I found myself pushed into the lavish interior. Several foremen sprawled in elegant pine chairs, facing each other as though they had just been talking, though at Harris’s words they had all turned round to stare. I glared back at them. Would there be no end of stares today? I was used to being just enough of an outsider to have no one to speak to, to being just enough part of the crowd to attract no stares.
The walls, floor, and ceiling were not made of pine: they were made of some dark wood I had no name for. Off to my right, a fire crackled in the hearth, and tapestries hung every few feet. One even lay on the floor, as though they had run out of space for all the tapestries.
I didn’t have the chance to absorb much more than this, as Harris was still propelling me along at a brisk pace, although he was now accompanied by the man who had answered the door.
One of the men, who evidently hadn’t heard Harris’s introduction of me, winked and called out, “Hey, girl! What didja do to get taken to the rooms of the Head Foreman hisself?”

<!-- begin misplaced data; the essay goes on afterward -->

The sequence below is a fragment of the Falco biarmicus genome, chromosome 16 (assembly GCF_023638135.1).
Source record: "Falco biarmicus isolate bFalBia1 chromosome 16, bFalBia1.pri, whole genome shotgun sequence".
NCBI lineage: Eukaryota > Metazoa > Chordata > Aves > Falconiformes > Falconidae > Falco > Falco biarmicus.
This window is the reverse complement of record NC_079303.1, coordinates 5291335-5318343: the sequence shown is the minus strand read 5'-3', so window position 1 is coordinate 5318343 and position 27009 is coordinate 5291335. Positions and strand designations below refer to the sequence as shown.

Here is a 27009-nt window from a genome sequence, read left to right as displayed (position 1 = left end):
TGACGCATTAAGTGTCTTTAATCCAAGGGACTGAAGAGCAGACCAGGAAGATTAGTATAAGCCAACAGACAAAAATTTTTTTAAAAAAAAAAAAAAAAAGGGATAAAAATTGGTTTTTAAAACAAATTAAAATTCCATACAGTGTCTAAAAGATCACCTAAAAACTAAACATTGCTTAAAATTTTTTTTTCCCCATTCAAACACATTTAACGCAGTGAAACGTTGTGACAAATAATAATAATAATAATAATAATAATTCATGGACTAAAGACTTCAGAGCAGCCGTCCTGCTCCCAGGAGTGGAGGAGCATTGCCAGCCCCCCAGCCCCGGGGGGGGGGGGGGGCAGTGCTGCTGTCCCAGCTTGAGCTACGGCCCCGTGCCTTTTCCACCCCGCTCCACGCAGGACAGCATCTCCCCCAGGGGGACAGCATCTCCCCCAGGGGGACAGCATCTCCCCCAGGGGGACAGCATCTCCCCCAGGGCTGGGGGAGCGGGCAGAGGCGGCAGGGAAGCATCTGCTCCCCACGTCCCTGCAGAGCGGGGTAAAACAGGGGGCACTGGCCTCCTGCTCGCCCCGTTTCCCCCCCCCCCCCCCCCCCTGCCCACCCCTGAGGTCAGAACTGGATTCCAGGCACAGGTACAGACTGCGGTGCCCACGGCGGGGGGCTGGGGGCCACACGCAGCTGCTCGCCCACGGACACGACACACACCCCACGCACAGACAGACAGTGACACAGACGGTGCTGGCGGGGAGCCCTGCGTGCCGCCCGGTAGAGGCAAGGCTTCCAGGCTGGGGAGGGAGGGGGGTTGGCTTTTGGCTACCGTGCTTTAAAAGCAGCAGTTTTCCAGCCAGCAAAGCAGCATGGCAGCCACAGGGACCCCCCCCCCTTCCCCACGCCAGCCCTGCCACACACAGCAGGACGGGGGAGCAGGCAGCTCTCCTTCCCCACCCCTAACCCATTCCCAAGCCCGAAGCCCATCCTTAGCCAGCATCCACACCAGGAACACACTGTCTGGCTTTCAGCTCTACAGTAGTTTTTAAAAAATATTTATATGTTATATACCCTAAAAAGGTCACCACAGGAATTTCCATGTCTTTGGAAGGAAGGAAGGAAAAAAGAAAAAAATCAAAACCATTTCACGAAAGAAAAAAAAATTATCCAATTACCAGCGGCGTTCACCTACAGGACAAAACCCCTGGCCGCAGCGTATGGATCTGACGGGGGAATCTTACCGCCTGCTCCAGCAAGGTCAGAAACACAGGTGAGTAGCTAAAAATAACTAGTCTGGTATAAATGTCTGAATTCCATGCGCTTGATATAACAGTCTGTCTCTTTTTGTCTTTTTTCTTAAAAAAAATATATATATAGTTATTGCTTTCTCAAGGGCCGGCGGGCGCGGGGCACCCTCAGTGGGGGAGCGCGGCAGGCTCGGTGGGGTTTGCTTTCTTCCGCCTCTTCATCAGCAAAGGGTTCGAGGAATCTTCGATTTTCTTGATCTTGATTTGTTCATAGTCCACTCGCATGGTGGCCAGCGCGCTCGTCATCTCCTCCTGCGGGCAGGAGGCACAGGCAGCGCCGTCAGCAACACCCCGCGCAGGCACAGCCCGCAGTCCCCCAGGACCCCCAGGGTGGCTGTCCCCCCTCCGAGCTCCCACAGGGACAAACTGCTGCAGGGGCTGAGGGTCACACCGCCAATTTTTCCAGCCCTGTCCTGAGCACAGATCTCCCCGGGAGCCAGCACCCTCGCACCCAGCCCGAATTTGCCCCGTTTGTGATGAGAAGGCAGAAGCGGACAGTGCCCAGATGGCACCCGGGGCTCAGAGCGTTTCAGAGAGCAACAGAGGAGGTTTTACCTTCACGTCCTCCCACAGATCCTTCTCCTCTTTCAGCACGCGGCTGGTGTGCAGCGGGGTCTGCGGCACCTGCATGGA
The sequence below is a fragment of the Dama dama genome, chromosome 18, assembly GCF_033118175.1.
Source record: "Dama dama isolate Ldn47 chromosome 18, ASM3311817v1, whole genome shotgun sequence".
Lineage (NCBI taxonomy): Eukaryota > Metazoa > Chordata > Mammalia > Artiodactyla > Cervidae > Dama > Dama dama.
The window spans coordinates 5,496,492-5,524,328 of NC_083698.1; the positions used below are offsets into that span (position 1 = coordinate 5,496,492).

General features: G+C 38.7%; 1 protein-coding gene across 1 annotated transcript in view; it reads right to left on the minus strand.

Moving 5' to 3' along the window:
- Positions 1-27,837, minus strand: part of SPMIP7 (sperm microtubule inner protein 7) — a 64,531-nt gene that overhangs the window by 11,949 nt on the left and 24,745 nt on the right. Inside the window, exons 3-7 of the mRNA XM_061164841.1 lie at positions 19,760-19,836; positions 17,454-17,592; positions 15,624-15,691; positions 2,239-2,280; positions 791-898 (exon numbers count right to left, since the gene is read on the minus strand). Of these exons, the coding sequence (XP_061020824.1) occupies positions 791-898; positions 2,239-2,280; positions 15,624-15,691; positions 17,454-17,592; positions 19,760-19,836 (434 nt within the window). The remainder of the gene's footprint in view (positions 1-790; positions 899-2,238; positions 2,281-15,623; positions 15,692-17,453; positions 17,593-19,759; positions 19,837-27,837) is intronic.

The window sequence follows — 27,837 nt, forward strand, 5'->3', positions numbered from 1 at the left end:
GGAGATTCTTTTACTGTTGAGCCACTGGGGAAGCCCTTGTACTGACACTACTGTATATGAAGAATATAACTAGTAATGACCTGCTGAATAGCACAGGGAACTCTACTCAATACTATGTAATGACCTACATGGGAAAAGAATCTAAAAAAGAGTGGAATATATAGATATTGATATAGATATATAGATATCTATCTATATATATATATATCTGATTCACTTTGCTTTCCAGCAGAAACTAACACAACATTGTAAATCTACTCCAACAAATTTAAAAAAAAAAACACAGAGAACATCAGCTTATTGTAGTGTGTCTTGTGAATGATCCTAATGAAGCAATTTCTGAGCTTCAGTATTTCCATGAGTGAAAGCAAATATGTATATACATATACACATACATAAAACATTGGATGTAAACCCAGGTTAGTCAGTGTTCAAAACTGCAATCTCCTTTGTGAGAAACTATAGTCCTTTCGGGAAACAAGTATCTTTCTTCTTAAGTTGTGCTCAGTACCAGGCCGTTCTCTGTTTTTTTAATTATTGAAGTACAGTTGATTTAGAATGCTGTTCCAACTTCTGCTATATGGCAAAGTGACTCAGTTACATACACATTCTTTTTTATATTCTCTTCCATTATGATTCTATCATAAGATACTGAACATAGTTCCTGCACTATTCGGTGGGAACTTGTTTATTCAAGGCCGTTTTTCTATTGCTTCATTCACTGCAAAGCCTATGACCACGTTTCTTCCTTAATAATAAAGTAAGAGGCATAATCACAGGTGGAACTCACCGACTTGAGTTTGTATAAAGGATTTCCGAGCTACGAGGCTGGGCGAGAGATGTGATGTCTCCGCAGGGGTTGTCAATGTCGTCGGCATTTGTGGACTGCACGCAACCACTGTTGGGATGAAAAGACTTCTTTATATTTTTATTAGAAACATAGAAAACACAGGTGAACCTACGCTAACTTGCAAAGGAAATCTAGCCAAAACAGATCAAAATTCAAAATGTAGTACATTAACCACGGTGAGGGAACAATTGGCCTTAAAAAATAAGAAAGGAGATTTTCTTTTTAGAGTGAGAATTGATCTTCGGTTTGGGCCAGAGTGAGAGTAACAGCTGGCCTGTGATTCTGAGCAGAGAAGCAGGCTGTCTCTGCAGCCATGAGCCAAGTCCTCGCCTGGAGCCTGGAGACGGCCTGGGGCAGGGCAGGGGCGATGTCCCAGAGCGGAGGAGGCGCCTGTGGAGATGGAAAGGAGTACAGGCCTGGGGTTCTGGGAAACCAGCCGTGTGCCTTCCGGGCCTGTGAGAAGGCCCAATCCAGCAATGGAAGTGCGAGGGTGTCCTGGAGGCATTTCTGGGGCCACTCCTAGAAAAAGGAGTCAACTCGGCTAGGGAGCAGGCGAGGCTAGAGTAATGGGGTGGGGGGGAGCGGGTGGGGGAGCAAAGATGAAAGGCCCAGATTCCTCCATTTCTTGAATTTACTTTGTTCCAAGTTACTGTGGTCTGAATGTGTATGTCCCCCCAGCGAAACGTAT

I didn’t even have time to throw him a glare before I was thrust into the Head Foreman’s office, the door clunking shut behind me.
The Head Foreman, the one who had answered the door, took a seat behind the sizeable desk, made of the same material as the walls and cluttered with paper, candles, and ink pots.
He picked up a long smoking pipe and tapped it on the edge of the desk. “What’s your name?”
“Rin,” I said. “Why am I here?”
His eyes hardened. “You know why you’re here, if you’ve got a piece of the Auriye.”
“I haven’t got a piece of the Auriye!” I insisted. “It’s just a … scab.” I realized I wasn’t quite sure what to call it.
He raised his eyebrows, thin little lines that looked painted on. “A scab. May I see it?”
This last bit was directed toward Harris, who complied. The Head Foreman examined it closely, keeping his hands well away from it. He turned to me, humour gone from his expression.
“Where did you get this?”